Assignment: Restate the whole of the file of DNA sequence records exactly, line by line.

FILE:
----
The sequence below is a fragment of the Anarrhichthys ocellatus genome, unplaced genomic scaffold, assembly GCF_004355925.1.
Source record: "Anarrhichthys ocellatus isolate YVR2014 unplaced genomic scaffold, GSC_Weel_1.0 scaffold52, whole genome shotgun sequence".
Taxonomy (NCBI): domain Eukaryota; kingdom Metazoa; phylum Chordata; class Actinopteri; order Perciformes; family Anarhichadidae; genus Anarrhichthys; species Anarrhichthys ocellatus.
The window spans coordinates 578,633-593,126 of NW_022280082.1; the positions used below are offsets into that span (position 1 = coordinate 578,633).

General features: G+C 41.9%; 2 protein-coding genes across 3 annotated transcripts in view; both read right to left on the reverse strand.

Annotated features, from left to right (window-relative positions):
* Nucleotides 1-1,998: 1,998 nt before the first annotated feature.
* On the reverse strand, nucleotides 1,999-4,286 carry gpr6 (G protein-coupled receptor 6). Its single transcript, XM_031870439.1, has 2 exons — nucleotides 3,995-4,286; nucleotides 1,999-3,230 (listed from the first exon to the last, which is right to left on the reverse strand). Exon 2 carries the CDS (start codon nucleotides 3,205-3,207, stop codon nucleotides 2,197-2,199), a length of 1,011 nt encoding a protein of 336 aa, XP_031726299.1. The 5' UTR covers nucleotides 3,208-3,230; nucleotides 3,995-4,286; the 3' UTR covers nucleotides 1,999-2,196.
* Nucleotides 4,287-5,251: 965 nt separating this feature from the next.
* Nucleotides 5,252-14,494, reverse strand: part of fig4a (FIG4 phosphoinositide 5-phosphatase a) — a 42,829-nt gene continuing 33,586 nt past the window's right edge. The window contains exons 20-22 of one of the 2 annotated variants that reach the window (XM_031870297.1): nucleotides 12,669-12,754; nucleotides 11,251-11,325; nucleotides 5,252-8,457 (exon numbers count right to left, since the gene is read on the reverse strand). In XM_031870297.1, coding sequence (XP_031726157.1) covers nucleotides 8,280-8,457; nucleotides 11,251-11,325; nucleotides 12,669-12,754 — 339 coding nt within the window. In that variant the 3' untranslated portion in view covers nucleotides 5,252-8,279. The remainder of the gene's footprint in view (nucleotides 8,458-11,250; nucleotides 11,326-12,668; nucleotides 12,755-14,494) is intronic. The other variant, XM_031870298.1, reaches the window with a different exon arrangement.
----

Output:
The sequence below is a fragment of the Anarrhichthys ocellatus genome, unplaced genomic scaffold, assembly GCF_004355925.1.
Source record: "Anarrhichthys ocellatus isolate YVR2014 unplaced genomic scaffold, GSC_Weel_1.0 scaffold52, whole genome shotgun sequence".
Taxonomy (NCBI): domain Eukaryota; kingdom Metazoa; phylum Chordata; class Actinopteri; order Perciformes; family Anarhichadidae; genus Anarrhichthys; species Anarrhichthys ocellatus.
The window spans coordinates 578,633-593,126 of NW_022280082.1; the positions used below are offsets into that span (position 1 = coordinate 578,633).

General features: G+C 41.9%; 2 protein-coding genes across 3 annotated transcripts in view; both read right to left on the reverse strand.

Annotated features, from left to right (window-relative positions):
* Nucleotides 1-1,998: 1,998 nt before the first annotated feature.
* On the reverse strand, nucleotides 1,999-4,286 carry gpr6 (G protein-coupled receptor 6). Its single transcript, XM_031870439.1, has 2 exons — nucleotides 3,995-4,286; nucleotides 1,999-3,230 (listed from the first exon to the last, which is right to left on the reverse strand). Exon 2 carries the CDS (start codon nucleotides 3,205-3,207, stop codon nucleotides 2,197-2,199), a length of 1,011 nt encoding a protein of 336 aa, XP_031726299.1. The 5' UTR covers nucleotides 3,208-3,230; nucleotides 3,995-4,286; the 3' UTR covers nucleotides 1,999-2,196.
* Nucleotides 4,287-5,251: 965 nt separating this feature from the next.
* Nucleotides 5,252-14,494, reverse strand: part of fig4a (FIG4 phosphoinositide 5-phosphatase a) — a 42,829-nt gene continuing 33,586 nt past the window's right edge. The window contains exons 20-22 of one of the 2 annotated variants that reach the window (XM_031870297.1): nucleotides 12,669-12,754; nucleotides 11,251-11,325; nucleotides 5,252-8,457 (exon numbers count right to left, since the gene is read on the reverse strand). In XM_031870297.1, coding sequence (XP_031726157.1) covers nucleotides 8,280-8,457; nucleotides 11,251-11,325; nucleotides 12,669-12,754 — 339 coding nt within the window. In that variant the 3' untranslated portion in view covers nucleotides 5,252-8,279. The remainder of the gene's footprint in view (nucleotides 8,458-11,250; nucleotides 11,326-12,668; nucleotides 12,755-14,494) is intronic. The other variant, XM_031870298.1, reaches the window with a different exon arrangement.